Trump cares little about truth or argument. What matters is the symbolism, the rhetoric and the emotions. For Bolt, this means that liberal thinking about deliberative democracy, which puts the sensible conversation at the top, has become an anachronism. With Trump, the link between aggressive staging as the people's savior and mastering the mass media codes has reached a higher and more evolved level than ever. This is politics like pure myth, well helped by an overwhelming amount of images and unreflected influence.

Trump symbolized the unity of the authentic people, and their affirmations were affirmed and expressed through the charismatic scene on stage.

Obvious fascist. Bolt's view of Trump and the right turn as a crisis response is compelling. Two key points in the book, on the other hand, appear to be more problematic. One is the rather one-sided emphasis on Trump as a nationalist and especially fascist. (You could call this the "Steve Bannon side".) Despite the nationalist tendencies (through protectionism and symbolism associated with America) seems conspicuous, there is another side to Trump that Bolt touches on to a lesser extent. This is about Trump defending the richest of big business and – related to this – his deliberate dismantling of the United States welfare system. Perhaps this will be Trump's most important legacy: that he dramatically managed to make the United States even more of a kleptocracy and oligarchy than it already was.

Related to this, of course, is the question of whether we are at all right in calling Trump fascist. For Bolt, this almost seems obvious. Although not dressed in uniform and surrounded by paramilitary troops, Trump's myth about the people, about the split and the threats, about the leading unit founder and rescuer, and about the strongest right in itself is sufficient to link him to fascism. Fascism, Bolt argues, is a lasting opportunity in national democracies – it is their primary and most dangerous crisis symptom.

Revolutionary. Although the assessment of Trump's personal stance contains many good points, Bolt seems to forget what a diverse country the United States is after all. Trump has faced tremendous opposition both at grassroots level, in the media, from the established political apparatus and the courts. As the presidential office holder, he poses a significant threat in many ways. However, he is nowhere near enjoying the acceptance that came to Hitler some years after the takeover. Although Bolt does not say such a thing, it is worth reminding himself that the United States is definitely not a fascist nation.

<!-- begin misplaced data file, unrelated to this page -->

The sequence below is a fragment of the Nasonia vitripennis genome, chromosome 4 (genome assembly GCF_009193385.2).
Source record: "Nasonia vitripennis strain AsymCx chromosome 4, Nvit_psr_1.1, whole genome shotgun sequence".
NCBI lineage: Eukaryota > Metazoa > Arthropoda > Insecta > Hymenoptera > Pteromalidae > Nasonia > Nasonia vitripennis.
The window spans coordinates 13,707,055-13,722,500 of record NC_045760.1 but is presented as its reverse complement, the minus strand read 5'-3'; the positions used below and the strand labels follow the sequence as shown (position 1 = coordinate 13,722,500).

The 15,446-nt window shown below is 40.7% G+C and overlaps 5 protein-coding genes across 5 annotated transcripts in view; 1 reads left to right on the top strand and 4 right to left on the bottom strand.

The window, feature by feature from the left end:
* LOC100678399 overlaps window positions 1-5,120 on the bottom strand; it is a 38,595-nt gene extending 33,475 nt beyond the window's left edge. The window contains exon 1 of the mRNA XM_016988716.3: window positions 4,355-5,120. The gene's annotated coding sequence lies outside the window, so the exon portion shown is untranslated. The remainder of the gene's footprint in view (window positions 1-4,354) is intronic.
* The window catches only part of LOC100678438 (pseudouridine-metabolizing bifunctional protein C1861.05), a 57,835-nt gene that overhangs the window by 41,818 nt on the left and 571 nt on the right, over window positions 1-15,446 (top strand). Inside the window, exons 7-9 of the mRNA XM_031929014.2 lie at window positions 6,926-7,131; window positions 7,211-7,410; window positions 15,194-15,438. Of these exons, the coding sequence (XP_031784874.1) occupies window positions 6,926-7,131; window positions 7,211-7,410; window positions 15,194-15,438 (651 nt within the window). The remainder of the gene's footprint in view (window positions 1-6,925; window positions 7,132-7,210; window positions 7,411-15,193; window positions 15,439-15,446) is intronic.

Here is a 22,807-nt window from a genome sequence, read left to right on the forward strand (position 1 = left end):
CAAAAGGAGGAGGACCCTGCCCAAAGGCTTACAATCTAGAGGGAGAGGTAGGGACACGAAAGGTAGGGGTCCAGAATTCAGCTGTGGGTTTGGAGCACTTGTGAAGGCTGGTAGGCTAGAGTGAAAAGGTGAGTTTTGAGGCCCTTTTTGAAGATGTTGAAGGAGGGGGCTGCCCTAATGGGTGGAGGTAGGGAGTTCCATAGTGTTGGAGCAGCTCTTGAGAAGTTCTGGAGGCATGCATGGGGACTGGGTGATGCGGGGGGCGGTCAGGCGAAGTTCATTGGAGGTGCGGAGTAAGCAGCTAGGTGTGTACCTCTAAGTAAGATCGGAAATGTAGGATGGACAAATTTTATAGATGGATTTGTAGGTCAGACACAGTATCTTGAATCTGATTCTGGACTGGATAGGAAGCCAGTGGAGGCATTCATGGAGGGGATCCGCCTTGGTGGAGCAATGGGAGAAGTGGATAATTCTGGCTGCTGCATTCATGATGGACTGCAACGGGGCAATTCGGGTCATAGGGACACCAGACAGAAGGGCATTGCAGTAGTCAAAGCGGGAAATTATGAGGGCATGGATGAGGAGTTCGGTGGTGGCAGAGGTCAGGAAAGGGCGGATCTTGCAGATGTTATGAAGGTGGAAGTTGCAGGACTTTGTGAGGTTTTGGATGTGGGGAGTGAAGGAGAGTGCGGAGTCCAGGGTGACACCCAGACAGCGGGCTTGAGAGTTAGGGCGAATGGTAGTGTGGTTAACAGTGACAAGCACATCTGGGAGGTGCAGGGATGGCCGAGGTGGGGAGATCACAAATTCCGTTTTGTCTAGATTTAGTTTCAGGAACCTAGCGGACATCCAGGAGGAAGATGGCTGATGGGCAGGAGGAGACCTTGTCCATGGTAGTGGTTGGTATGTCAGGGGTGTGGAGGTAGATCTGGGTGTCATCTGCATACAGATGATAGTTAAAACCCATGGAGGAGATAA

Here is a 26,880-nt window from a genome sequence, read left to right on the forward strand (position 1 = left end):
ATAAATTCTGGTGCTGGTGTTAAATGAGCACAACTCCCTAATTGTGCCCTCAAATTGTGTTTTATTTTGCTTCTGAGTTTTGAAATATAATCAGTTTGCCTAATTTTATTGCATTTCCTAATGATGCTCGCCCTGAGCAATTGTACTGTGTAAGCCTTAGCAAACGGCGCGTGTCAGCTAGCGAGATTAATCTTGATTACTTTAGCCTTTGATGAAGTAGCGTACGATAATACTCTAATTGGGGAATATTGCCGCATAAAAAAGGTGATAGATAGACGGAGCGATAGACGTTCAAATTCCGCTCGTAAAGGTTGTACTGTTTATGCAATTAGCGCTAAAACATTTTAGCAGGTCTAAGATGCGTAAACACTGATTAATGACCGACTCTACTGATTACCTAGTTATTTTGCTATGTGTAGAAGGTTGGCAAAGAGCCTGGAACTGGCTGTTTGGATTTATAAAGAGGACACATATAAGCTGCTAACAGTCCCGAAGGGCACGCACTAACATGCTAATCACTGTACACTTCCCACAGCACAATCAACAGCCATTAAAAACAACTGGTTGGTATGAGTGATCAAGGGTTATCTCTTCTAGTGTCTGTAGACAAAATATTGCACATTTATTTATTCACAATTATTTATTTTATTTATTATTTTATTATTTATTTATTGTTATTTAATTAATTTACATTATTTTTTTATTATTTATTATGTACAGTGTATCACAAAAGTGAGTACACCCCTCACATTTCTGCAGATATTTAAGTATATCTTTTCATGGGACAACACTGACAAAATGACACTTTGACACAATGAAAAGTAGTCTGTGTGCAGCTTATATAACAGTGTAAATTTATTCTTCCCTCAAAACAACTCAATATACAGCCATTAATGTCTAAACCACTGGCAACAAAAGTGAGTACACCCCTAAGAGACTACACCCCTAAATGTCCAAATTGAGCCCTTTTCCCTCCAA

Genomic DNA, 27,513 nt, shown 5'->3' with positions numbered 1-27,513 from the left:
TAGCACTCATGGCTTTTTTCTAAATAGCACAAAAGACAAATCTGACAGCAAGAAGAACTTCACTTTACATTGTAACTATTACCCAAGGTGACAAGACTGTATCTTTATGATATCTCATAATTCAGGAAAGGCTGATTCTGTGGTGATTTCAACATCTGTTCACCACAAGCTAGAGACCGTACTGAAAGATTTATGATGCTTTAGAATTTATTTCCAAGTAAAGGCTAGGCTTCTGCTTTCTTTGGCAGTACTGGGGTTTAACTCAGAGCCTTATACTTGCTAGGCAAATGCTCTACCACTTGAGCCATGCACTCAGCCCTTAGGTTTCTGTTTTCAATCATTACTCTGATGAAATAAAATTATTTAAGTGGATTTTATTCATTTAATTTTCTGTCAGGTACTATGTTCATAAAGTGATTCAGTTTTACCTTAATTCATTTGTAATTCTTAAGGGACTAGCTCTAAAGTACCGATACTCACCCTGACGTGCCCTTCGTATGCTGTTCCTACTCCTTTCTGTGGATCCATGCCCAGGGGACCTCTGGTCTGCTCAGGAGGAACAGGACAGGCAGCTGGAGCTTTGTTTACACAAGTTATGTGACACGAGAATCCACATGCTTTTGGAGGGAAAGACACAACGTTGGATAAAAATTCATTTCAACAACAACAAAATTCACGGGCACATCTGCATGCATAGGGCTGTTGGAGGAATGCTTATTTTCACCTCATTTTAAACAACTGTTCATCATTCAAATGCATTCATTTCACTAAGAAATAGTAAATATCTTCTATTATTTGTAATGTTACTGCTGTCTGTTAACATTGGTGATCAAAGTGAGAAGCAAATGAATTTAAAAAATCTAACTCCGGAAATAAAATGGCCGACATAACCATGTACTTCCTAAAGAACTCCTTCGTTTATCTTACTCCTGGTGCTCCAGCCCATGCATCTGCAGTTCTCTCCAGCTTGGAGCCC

Another problematic point in Bolt's book has to do with liberal democracy (or what he calls the "national democracy") as such. For Bolt, as mentioned, democracy contains as we know it fascism as its opportunity. Democratic Western states possess, he argues, an unrecognized authoritarian potential. Moreover, he writes, we must realize that the state apparatus, in general, although claimed in principle to be subject to the will of the people, primarily serves the capitalist system.

At the end of the book, Bolt emerges as a revolutionary. For the moral of it all is that evil must be taken with the root. He has explained the necessity of the social revolution – but how it will take place and where we should possibly move, he unfortunately does not say anything about.

Vital left in spe. Trump is very radical. Whether the answer needs to be as radical as Bolt suggests is not given. For the time being, it is right to say the right-wing civil society and the justice community that have managed to make real opposition to Trump. If Trump's move continues to degenerate, opposition is likely to become even more extreme – perhaps even violent. This could mean that a vital and far-left side will finally be formed in the United States. However, a complete undermining of formal democracy would be a disaster.

Bolt's book can nevertheless be strongly recommended – both for those who want to understand and whoever will act.